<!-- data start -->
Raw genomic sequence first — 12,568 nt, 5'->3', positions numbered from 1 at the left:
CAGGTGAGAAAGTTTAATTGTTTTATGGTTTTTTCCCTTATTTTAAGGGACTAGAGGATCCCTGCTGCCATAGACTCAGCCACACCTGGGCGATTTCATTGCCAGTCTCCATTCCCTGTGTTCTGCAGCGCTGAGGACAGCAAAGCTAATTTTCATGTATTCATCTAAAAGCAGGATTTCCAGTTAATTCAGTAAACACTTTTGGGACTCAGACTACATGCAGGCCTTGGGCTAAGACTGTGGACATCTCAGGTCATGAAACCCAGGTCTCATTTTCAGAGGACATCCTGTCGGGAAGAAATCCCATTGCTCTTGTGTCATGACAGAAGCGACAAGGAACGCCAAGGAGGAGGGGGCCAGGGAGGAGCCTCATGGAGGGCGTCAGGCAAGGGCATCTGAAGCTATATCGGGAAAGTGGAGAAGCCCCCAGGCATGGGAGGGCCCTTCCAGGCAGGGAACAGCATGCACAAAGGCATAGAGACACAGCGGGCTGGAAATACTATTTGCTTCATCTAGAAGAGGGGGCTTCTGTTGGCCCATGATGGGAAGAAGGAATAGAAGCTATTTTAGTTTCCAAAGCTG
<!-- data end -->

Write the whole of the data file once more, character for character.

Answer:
Raw genomic sequence first — 12,568 nt, 5'->3', positions numbered from 1 at the left:
CAGGTGAGAAAGTTTAATTGTTTTATGGTTTTTTCCCTTATTTTAAGGGACTAGAGGATCCCTGCTGCCATAGACTCAGCCACACCTGGGCGATTTCATTGCCAGTCTCCATTCCCTGTGTTCTGCAGCGCTGAGGACAGCAAAGCTAATTTTCATGTATTCATCTAAAAGCAGGATTTCCAGTTAATTCAGTAAACACTTTTGGGACTCAGACTACATGCAGGCCTTGGGCTAAGACTGTGGACATCTCAGGTCATGAAACCCAGGTCTCATTTTCAGAGGACATCCTGTCGGGAAGAAATCCCATTGCTCTTGTGTCATGACAGAAGCGACAAGGAACGCCAAGGAGGAGGGGGCCAGGGAGGAGCCTCATGGAGGGCGTCAGGCAAGGGCATCTGAAGCTATATCGGGAAAGTGGAGAAGCCCCCAGGCATGGGAGGGCCCTTCCAGGCAGGGAACAGCATGCACAAAGGCATAGAGACACAGCGGGCTGGAAATACTATTTGCTTCATCTAGAAGAGGGGGCTTCTGTTGGCCCATGATGGGAAGAAGGAATAGAAGCTATTTTAGTTTCCAAAGCTG